And me, well, as much as I like a good serialized story arc, I miss a good stand alone drama as well. What's bizarre about the attitude expressed by some that the serialized drama is inherently better, smarter, than the episodic drama, and that anyone who disagrees is stupid or has Attention Deficit Disorder is to realize what these supposedly "smart" people seem to be saying. Is Shakespeare now to be considered a hack because he wrote plays meant to be viewed in a single night? Should Arthur Miller's the Crucible be rejected as a provocative work because it didn't end "to be continued"? Are authors like Raymond Carver and Ray Bradbury to be dismissed because they did most of their best work in the short story form?
Decades back, you had a lot of TV series that were almost hybrids -- weekly series, featuring recurring characters, but still fuelled by the 1950s era style of teleplays, stand alone TV dramas. Series like Maverick and 12 O'Clock High and Wojeck and the original Kung Fu were almost as much anthologies as they were weekly series (in fact, 12 O'Clock High star, the great Robert Lansing, supposedly quit after a season because he felt there were too many episodes where he had nothing to do, playing supporting part to that week's guest star).
These series were often written less as "episodes" than as mini-movies. I can't help wondering if there's a significance to the fact that three of the six big budget motion pictures featuring the cast of the original Star Trek series were reminiscent of actual episodes -- not just in concept, but in scenes and plot progression (Wrath of Khan=Balance of Terror, Final Frontier=The Way to Eden, The Motion Picture=okay, it borrowed from two, The Changeling and The Immunity Syndrome). Clearly the thinking was there was enough going on in those episodes to make a decent two hour movie. In fact, if you ever get a chance to sample, say, 12 O'Clock High, do so (and bear in mind, I'm not a big "military fiction" fan, per se). I remember watching a rerun of it ("Soldiers Sometimes Kill") when my late brother, Blair, came in, missing the opening. After watching it for a bit, he asked what it was. I told him. He said, surprised: "This is a TV series? I assumed it was a movie."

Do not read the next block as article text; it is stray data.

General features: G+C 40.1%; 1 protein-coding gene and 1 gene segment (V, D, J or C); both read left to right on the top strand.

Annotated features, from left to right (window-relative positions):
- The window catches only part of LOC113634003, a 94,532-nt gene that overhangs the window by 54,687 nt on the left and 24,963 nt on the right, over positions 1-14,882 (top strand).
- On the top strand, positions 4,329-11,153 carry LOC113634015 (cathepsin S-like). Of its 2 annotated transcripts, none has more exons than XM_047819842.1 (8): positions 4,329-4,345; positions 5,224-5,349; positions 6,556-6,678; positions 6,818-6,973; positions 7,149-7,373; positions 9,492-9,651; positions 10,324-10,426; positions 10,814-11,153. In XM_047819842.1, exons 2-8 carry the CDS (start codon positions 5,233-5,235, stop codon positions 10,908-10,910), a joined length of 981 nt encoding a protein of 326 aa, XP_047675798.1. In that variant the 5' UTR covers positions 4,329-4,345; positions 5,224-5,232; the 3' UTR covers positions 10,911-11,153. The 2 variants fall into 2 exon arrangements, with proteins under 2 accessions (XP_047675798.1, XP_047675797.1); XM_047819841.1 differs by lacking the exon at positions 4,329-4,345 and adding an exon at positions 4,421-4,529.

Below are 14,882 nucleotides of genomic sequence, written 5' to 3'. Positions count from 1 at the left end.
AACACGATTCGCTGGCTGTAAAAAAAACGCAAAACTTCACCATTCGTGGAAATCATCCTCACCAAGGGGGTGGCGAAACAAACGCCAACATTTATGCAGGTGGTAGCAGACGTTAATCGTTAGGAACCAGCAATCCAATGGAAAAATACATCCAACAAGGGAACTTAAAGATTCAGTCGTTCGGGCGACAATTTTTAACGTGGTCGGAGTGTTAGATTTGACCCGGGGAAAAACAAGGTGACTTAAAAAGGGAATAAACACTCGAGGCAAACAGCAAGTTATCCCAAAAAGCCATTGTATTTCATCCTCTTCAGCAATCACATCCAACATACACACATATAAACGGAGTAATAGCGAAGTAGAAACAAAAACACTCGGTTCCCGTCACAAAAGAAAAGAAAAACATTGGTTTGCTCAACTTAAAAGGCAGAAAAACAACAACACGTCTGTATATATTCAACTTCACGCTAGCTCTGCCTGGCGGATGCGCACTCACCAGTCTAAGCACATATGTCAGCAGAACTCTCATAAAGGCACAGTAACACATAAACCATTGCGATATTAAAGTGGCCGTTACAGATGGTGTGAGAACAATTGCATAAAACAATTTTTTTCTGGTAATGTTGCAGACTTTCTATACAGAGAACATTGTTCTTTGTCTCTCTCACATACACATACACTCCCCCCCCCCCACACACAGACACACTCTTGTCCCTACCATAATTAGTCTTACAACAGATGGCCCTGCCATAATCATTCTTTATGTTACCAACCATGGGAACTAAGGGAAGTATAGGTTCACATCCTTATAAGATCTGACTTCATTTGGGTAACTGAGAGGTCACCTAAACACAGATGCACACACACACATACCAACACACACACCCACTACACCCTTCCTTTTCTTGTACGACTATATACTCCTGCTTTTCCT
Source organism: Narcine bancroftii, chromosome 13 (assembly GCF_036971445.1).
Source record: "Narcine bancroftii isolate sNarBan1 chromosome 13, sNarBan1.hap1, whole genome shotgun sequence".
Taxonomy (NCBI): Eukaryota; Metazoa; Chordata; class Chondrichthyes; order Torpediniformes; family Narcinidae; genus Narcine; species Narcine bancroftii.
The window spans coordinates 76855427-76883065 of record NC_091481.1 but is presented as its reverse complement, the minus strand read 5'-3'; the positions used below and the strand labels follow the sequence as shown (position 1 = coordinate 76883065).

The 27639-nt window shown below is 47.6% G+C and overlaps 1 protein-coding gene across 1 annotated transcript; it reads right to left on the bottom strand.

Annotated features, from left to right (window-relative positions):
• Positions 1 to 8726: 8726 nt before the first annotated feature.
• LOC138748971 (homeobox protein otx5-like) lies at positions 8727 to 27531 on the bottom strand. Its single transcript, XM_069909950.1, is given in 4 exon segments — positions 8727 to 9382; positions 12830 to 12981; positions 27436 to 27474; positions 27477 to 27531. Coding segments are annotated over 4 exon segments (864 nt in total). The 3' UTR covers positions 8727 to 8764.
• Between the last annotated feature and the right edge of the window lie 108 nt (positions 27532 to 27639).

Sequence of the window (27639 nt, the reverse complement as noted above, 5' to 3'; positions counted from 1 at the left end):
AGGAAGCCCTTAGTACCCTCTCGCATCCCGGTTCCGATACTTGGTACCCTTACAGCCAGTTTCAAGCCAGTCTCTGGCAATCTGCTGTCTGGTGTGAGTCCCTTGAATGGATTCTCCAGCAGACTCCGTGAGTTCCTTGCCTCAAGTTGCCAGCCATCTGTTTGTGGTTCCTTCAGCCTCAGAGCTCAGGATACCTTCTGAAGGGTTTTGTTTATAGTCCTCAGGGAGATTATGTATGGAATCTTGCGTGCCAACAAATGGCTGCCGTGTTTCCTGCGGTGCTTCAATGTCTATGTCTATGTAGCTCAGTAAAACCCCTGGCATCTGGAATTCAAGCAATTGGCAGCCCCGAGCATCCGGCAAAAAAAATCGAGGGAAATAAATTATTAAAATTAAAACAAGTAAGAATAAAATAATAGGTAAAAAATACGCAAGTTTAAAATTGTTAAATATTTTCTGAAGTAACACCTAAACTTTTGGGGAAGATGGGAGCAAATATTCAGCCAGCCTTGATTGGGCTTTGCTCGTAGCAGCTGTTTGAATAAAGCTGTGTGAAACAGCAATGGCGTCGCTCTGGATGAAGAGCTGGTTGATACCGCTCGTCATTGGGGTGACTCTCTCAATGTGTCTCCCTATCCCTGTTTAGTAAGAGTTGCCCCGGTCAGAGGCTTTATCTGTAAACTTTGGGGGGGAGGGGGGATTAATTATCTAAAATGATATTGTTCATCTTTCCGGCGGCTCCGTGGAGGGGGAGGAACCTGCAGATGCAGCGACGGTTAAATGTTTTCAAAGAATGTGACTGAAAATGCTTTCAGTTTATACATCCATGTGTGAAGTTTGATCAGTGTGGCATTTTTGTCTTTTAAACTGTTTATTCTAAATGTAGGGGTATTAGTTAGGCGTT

Whoosh! And he slaps it into the net!
Another great example from 12 O'Clock High was an episode -- a "mini-movie" -- called "The Trap". Interestingly enough, both episodes featured Lansing front and centre, so they were still very much a part of a "series", even as they were well crafted stand alone episodes.
Granted, the era of the "great" episodes may have faded over the years -- fans of Star Trek: The Next Generation may claim it as a better series than the original Star Trek...but not too many people have suggested any of the Next Generation movies took -- or could've taken -- their inspiration from specific episodes.
I miss the well-crafted, literary, stand alone episode -- the one where you watch it for an hour and come away going: "wow, that was some right good writing." As noted, there are series that still rely mainly on stand alone episodes, like CSI -- but it's very much a procedural, more about the puzzle than the drama. In fact, a sidebar to my point is the fact that the role of the "guest star" has been significantly diminished over the years in a lot of shows. Whereas once, a Robert Lansing might've quit, feeling he was being usurped by the guest stars, now a guest star in, say, CSI, is lucky if he gets two interrogation scenes -- and for that he spent four years in drama class!
So enjoy the serialized drama -- wondering what's next for the intrepid Desperate Housewives, or what is the secret of the bunker on Lost (or did they solve that one? -- told ya, I kind of had to drop a few series) But don't be too quick to overlook the power, the poetry, the pure unadulterated story telling verve involved in the days where the focus was on crafting a stand alone episode, either. They're different animals.
And different is good -- but it's not necessarily better.
D.K. Latta, editor
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Pulp and Dagger Fiction Webzine
D.K. Latta, editor